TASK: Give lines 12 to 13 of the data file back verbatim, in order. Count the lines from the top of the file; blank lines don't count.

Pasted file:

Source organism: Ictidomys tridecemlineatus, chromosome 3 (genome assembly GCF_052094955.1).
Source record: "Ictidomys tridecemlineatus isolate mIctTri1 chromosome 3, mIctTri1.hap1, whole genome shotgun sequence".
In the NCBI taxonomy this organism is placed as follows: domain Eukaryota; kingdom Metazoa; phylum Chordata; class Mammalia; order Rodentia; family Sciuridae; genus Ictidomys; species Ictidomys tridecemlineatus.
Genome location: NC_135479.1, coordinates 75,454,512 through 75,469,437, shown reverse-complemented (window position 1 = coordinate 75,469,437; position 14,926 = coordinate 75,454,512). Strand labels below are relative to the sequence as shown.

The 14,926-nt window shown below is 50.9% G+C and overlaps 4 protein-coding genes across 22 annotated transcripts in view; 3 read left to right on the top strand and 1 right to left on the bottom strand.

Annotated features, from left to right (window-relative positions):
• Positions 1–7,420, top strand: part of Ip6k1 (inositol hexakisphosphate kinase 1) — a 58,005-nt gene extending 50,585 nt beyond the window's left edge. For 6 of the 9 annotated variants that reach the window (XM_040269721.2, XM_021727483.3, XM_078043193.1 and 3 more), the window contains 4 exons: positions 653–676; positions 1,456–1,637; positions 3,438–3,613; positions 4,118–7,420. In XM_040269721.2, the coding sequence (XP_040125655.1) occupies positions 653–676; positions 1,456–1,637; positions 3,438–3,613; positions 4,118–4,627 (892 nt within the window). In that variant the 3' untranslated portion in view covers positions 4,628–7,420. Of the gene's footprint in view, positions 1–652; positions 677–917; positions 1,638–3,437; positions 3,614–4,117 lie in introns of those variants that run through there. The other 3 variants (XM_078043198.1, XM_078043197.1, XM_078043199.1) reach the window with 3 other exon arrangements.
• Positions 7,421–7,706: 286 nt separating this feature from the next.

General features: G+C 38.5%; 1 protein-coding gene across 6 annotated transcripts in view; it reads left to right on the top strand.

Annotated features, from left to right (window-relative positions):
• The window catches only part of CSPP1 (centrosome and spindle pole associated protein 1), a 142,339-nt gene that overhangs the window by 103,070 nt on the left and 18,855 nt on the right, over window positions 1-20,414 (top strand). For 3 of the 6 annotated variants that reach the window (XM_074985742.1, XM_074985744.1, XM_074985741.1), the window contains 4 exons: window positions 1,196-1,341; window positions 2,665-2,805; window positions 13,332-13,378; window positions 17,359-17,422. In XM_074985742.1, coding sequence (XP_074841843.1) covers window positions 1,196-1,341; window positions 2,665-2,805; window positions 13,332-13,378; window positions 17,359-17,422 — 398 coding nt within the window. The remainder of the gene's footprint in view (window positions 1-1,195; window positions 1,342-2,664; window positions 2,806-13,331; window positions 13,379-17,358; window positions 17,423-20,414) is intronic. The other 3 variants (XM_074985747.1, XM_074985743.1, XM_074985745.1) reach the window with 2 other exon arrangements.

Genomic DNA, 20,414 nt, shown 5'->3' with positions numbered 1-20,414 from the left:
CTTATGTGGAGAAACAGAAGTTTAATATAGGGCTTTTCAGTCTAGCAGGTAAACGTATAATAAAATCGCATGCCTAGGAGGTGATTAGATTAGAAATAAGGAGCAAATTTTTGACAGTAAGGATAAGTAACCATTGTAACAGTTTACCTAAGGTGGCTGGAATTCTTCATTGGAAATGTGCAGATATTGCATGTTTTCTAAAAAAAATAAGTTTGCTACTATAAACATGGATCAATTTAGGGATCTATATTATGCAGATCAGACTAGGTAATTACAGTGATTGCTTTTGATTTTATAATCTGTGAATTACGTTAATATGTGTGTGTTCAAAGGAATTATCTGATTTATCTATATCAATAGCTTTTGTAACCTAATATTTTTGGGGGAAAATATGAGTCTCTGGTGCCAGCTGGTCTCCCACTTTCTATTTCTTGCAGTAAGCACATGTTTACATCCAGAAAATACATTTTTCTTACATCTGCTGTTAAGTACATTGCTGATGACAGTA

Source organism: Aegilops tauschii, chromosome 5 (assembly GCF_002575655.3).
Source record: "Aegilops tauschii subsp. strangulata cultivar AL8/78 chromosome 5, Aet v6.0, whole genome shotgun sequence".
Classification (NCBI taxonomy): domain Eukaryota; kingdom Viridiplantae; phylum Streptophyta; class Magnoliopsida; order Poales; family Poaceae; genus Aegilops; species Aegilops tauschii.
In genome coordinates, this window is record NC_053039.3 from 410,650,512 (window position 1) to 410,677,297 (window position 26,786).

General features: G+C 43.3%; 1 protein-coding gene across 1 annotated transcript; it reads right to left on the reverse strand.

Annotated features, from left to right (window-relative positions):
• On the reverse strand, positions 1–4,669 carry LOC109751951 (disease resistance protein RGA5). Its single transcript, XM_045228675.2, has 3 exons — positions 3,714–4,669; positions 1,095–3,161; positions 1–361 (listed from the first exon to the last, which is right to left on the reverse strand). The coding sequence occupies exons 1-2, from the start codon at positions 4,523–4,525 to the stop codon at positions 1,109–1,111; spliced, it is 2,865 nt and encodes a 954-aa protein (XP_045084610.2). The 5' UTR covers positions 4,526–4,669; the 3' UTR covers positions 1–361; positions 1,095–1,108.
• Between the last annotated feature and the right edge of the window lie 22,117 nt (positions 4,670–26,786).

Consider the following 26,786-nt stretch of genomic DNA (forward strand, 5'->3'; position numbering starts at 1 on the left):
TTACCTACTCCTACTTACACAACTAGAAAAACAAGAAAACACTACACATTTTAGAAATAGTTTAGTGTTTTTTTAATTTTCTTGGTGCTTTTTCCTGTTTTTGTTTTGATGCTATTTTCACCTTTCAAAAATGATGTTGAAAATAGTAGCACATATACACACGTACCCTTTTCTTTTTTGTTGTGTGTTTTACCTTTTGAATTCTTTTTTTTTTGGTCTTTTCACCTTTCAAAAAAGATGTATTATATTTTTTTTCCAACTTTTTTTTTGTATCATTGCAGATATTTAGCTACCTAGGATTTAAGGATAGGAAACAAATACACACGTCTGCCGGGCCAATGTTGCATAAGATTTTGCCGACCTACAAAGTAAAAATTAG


Genomic DNA, 20,414 nt, shown 5'->3' with positions numbered 1-20,414 from the left:
CTTATGTGGAGAAACAGAAGTTTAATATAGGGCTTTTCAGTCTAGCAGGTAAACGTATAATAAAATCGCATGCCTAGGAGGTGATTAGATTAGAAATAAGGAGCAAATTTTTGACAGTAAGGATAAGTAACCATTGTAACAGTTTACCTAAGGTGGCTGGAATTCTTCATTGGAAATGTGCAGATATTGCATGTTTTCTAAAAAAAATAAGTTTGCTACTATAAACATGGATCAATTTAGGGATCTATATTATGCAGATCAGACTAGGTAATTACAGTGATTGCTTTTGATTTTATAATCTGTGAATTACGTTAATATGTGTGTGTTCAAAGGAATTATCTGATTTATCTATATCAATAGCTTTTGTAACCTAATATTTTTGGGGGAAAATATGAGTCTCTGGTGCCAGCTGGTCTCCCACTTTCTATTTCTTGCAGTAAGCACATGTTTACATCCAGAAAATACATTTTTCTTACATCTGCTGTTAAGTACATTGCTGATGACAGTA